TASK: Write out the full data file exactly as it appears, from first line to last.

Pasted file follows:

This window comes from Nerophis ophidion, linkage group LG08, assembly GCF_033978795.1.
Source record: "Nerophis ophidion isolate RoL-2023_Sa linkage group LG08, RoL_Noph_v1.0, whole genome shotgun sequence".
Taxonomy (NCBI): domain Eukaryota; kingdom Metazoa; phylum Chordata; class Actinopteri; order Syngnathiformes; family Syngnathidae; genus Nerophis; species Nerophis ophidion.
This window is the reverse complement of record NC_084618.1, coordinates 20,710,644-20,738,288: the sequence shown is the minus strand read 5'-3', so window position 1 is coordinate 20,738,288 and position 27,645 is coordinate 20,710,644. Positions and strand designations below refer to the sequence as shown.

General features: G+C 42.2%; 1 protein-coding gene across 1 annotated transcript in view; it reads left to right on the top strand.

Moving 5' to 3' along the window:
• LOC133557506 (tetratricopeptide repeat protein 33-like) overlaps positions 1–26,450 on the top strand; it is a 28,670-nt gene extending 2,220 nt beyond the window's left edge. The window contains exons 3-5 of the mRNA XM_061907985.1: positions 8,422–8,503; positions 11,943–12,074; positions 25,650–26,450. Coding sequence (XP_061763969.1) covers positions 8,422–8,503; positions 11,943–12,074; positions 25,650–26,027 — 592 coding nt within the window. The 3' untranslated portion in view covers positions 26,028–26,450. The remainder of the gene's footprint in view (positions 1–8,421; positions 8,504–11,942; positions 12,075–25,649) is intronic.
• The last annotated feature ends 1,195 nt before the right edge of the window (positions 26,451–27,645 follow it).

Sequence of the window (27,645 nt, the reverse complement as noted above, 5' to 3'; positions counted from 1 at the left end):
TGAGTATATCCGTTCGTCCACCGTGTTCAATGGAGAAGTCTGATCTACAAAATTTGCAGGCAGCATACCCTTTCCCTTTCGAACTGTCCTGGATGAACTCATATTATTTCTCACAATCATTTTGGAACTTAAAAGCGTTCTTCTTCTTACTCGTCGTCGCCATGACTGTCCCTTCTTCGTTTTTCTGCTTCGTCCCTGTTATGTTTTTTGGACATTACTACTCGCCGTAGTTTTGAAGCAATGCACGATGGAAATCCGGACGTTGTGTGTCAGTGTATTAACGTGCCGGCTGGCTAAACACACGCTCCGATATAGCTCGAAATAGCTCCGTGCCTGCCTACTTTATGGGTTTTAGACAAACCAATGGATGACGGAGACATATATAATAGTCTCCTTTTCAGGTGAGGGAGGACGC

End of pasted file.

This window comes from Nerophis ophidion, linkage group LG08, assembly GCF_033978795.1.
Source record: "Nerophis ophidion isolate RoL-2023_Sa linkage group LG08, RoL_Noph_v1.0, whole genome shotgun sequence".
Taxonomy (NCBI): domain Eukaryota; kingdom Metazoa; phylum Chordata; class Actinopteri; order Syngnathiformes; family Syngnathidae; genus Nerophis; species Nerophis ophidion.
This window is the reverse complement of record NC_084618.1, coordinates 20,710,644-20,738,288: the sequence shown is the minus strand read 5'-3', so window position 1 is coordinate 20,738,288 and position 27,645 is coordinate 20,710,644. Positions and strand designations below refer to the sequence as shown.

General features: G+C 42.2%; 1 protein-coding gene across 1 annotated transcript in view; it reads left to right on the top strand.

Moving 5' to 3' along the window:
• LOC133557506 (tetratricopeptide repeat protein 33-like) overlaps positions 1–26,450 on the top strand; it is a 28,670-nt gene extending 2,220 nt beyond the window's left edge. The window contains exons 3-5 of the mRNA XM_061907985.1: positions 8,422–8,503; positions 11,943–12,074; positions 25,650–26,450. Coding sequence (XP_061763969.1) covers positions 8,422–8,503; positions 11,943–12,074; positions 25,650–26,027 — 592 coding nt within the window. The 3' untranslated portion in view covers positions 26,028–26,450. The remainder of the gene's footprint in view (positions 1–8,421; positions 8,504–11,942; positions 12,075–25,649) is intronic.
• The last annotated feature ends 1,195 nt before the right edge of the window (positions 26,451–27,645 follow it).

Sequence of the window (27,645 nt, the reverse complement as noted above, 5' to 3'; positions counted from 1 at the left end):
TGAGTATATCCGTTCGTCCACCGTGTTCAATGGAGAAGTCTGATCTACAAAATTTGCAGGCAGCATACCCTTTCCCTTTCGAACTGTCCTGGATGAACTCATATTATTTCTCACAATCATTTTGGAACTTAAAAGCGTTCTTCTTCTTACTCGTCGTCGCCATGACTGTCCCTTCTTCGTTTTTCTGCTTCGTCCCTGTTATGTTTTTTGGACATTACTACTCGCCGTAGTTTTGAAGCAATGCACGATGGAAATCCGGACGTTGTGTGTCAGTGTATTAACGTGCCGGCTGGCTAAACACACGCTCCGATATAGCTCGAAATAGCTCCGTGCCTGCCTACTTTATGGGTTTTAGACAAACCAATGGATGACGGAGACATATATAATAGTCTCCTTTTCAGGTGAGGGAGGACGC